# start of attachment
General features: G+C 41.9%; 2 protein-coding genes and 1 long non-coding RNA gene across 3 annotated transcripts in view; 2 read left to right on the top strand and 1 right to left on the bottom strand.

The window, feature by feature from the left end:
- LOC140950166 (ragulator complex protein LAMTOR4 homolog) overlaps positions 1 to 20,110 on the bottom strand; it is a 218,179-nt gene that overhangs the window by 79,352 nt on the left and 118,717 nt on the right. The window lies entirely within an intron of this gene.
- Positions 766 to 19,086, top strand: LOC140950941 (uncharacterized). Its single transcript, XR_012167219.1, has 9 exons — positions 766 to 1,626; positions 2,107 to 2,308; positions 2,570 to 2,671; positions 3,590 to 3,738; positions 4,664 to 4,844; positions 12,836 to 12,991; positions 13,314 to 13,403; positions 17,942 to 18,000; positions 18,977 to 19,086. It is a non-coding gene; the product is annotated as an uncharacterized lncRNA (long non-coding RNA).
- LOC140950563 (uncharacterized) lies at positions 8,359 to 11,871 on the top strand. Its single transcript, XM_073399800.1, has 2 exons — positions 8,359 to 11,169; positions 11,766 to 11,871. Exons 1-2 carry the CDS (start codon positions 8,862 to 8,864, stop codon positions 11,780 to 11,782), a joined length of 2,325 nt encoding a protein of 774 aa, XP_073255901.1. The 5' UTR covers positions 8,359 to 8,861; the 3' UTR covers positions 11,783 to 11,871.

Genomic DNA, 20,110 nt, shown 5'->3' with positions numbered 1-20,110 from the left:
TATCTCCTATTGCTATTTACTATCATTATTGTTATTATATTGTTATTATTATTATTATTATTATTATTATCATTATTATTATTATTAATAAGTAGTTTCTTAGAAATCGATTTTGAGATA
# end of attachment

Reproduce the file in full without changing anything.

General features: G+C 41.9%; 2 protein-coding genes and 1 long non-coding RNA gene across 3 annotated transcripts in view; 2 read left to right on the top strand and 1 right to left on the bottom strand.

The window, feature by feature from the left end:
- LOC140950166 (ragulator complex protein LAMTOR4 homolog) overlaps positions 1 to 20,110 on the bottom strand; it is a 218,179-nt gene that overhangs the window by 79,352 nt on the left and 118,717 nt on the right. The window lies entirely within an intron of this gene.
- Positions 766 to 19,086, top strand: LOC140950941 (uncharacterized). Its single transcript, XR_012167219.1, has 9 exons — positions 766 to 1,626; positions 2,107 to 2,308; positions 2,570 to 2,671; positions 3,590 to 3,738; positions 4,664 to 4,844; positions 12,836 to 12,991; positions 13,314 to 13,403; positions 17,942 to 18,000; positions 18,977 to 19,086. It is a non-coding gene; the product is annotated as an uncharacterized lncRNA (long non-coding RNA).
- LOC140950563 (uncharacterized) lies at positions 8,359 to 11,871 on the top strand. Its single transcript, XM_073399800.1, has 2 exons — positions 8,359 to 11,169; positions 11,766 to 11,871. Exons 1-2 carry the CDS (start codon positions 8,862 to 8,864, stop codon positions 11,780 to 11,782), a joined length of 2,325 nt encoding a protein of 774 aa, XP_073255901.1. The 5' UTR covers positions 8,359 to 8,861; the 3' UTR covers positions 11,783 to 11,871.

Genomic DNA, 20,110 nt, shown 5'->3' with positions numbered 1-20,110 from the left:
TATCTCCTATTGCTATTTACTATCATTATTGTTATTATATTGTTATTATTATTATTATTATTATTATTATCATTATTATTATTATTAATAAGTAGTTTCTTAGAAATCGATTTTGAGATA